A struggle is justified when it gets results


But supporting all the ill-treatment, sleeping on the ground of a public square, marching and putting up with insults, the campesino struggle lasted no less than 23 days. This was a tenacity that hadn't been seen for decades in our country. From the presidential insult of calling them "shameless", to the indifference of the high government officials, the obstinate tenacity of the campesinos meant they managed to reach the presidential residence, in order to negotiate equal to equal with them. Ministers, presidents of the Central Bank and Development Bank, the secretary of Indert and other hierarchs of the governmental apparatus were forced to be at the negotiating table, even though it smarted.


The real motive of the struggle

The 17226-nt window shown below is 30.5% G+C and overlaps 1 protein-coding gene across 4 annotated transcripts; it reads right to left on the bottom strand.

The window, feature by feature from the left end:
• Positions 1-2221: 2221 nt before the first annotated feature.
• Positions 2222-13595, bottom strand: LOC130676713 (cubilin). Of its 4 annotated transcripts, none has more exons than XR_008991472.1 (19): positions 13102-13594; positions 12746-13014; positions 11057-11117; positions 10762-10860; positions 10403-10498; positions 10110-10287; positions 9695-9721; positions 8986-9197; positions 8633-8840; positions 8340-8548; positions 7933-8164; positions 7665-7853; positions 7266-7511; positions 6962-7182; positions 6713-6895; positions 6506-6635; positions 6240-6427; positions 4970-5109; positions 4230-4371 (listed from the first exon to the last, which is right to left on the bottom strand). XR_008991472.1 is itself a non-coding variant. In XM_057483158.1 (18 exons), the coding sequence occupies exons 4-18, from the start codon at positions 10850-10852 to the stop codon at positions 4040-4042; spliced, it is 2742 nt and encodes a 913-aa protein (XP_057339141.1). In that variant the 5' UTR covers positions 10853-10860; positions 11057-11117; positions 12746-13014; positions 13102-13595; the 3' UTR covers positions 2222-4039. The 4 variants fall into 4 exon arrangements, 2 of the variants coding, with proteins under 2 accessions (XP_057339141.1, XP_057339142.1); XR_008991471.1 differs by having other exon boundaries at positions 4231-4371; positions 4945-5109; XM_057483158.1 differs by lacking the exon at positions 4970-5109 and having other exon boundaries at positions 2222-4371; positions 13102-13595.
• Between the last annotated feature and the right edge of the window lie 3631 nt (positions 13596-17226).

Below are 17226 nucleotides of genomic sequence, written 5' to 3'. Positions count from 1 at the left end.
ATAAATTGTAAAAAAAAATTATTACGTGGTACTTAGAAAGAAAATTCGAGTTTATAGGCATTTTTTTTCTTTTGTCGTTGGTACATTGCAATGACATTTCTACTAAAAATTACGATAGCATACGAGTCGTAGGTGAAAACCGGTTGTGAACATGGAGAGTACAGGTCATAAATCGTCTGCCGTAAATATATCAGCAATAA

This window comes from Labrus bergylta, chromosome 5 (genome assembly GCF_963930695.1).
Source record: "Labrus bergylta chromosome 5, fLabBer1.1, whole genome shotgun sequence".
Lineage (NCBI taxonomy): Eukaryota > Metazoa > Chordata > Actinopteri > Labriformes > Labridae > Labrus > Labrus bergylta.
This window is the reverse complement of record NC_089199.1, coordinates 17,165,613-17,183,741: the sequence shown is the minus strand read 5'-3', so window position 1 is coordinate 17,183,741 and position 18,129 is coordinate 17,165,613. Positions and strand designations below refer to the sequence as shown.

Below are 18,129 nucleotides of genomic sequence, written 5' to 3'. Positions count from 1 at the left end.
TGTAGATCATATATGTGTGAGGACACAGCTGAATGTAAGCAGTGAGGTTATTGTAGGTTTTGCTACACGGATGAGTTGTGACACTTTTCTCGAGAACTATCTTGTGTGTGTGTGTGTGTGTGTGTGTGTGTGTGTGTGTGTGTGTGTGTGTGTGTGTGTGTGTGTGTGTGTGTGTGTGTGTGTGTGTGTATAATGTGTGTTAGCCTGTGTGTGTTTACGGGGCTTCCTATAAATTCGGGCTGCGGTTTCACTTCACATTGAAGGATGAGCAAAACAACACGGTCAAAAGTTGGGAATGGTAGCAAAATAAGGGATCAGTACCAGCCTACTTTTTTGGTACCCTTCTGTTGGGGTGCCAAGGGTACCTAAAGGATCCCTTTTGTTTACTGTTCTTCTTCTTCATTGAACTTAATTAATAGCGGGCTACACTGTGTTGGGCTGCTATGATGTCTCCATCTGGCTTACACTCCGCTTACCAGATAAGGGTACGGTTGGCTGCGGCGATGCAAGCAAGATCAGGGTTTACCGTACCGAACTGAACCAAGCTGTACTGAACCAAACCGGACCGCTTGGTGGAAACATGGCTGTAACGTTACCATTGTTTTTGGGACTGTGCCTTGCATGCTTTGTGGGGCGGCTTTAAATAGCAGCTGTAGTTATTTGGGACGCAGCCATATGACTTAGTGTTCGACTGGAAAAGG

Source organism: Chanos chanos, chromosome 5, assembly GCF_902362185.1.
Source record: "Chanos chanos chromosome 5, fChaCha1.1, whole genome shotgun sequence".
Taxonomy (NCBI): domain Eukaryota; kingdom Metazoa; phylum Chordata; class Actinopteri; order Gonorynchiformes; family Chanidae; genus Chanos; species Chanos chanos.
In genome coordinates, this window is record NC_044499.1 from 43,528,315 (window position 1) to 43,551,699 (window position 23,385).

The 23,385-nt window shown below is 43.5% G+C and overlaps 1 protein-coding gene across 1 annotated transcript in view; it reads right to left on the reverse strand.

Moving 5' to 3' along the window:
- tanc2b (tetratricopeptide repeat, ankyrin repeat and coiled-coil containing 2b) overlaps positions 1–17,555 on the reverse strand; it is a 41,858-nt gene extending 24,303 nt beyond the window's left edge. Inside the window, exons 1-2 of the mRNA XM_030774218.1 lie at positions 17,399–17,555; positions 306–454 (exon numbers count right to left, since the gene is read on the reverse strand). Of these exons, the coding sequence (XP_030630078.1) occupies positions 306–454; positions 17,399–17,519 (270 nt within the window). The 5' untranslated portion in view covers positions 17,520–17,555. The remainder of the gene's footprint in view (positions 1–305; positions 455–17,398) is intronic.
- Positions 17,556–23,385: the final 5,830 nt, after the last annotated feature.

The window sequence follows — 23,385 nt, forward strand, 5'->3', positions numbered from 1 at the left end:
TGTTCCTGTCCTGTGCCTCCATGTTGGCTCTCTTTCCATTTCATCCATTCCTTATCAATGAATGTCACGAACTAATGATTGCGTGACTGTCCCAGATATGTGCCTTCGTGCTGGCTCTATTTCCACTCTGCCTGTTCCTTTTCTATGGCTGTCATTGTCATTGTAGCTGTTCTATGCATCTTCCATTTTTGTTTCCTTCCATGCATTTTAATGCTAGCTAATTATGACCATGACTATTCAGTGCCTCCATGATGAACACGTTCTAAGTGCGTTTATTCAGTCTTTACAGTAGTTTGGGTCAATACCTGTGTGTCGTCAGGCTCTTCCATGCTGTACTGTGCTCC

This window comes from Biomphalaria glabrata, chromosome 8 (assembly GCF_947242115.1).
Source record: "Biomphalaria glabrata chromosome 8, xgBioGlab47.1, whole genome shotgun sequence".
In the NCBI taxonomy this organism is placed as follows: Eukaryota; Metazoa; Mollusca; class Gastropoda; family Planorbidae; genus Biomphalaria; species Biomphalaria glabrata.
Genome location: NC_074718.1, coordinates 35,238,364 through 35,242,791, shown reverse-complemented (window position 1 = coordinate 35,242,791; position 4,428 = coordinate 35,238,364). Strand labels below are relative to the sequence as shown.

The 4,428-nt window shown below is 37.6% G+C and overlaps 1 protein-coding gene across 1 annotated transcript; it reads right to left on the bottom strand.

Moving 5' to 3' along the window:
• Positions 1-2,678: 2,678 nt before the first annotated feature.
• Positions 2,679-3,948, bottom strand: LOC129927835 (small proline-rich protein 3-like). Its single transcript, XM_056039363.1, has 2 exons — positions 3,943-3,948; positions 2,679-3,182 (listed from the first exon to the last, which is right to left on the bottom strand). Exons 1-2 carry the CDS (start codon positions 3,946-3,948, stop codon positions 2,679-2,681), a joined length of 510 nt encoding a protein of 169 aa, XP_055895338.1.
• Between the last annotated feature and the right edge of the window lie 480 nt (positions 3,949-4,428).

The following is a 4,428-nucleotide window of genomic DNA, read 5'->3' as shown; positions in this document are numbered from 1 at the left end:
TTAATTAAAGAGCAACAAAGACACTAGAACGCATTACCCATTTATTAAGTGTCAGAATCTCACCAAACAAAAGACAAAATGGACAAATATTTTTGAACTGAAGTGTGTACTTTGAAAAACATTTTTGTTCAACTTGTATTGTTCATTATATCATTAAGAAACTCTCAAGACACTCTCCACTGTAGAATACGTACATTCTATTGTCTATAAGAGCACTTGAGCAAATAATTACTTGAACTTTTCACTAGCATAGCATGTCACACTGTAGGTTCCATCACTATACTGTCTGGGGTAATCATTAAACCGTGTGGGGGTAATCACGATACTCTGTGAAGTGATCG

It is necessary to clarify to those who sought to nullify the campesino struggle, and continue to do so, that what really motivated the struggle was the preservation of the lands of a large number of small campesino producers who were at the point of losing them, since they had outstanding debts, due to the impossibility of paying due to the accumulation of interest on contracted loans. If this was the motive, in the end, the writing off of the debt became an accessory question. With the agreement reached through the struggle, if it is fulfilled, this campesino struggle was without doubt justified. Quite simply because it was a struggle with results. And the fundamental result, without doubt, is the preservation of what for the small rural producer is essential: land. Land that was coveted by the voracious and historical land vultures in our country. Those who in this way have been concentrating land to the detriment of the poor campesinos were left high and dry, once the campesinos won the liberation of interest on their debts and refinancing over 10 years at accessible rates, with two years grace.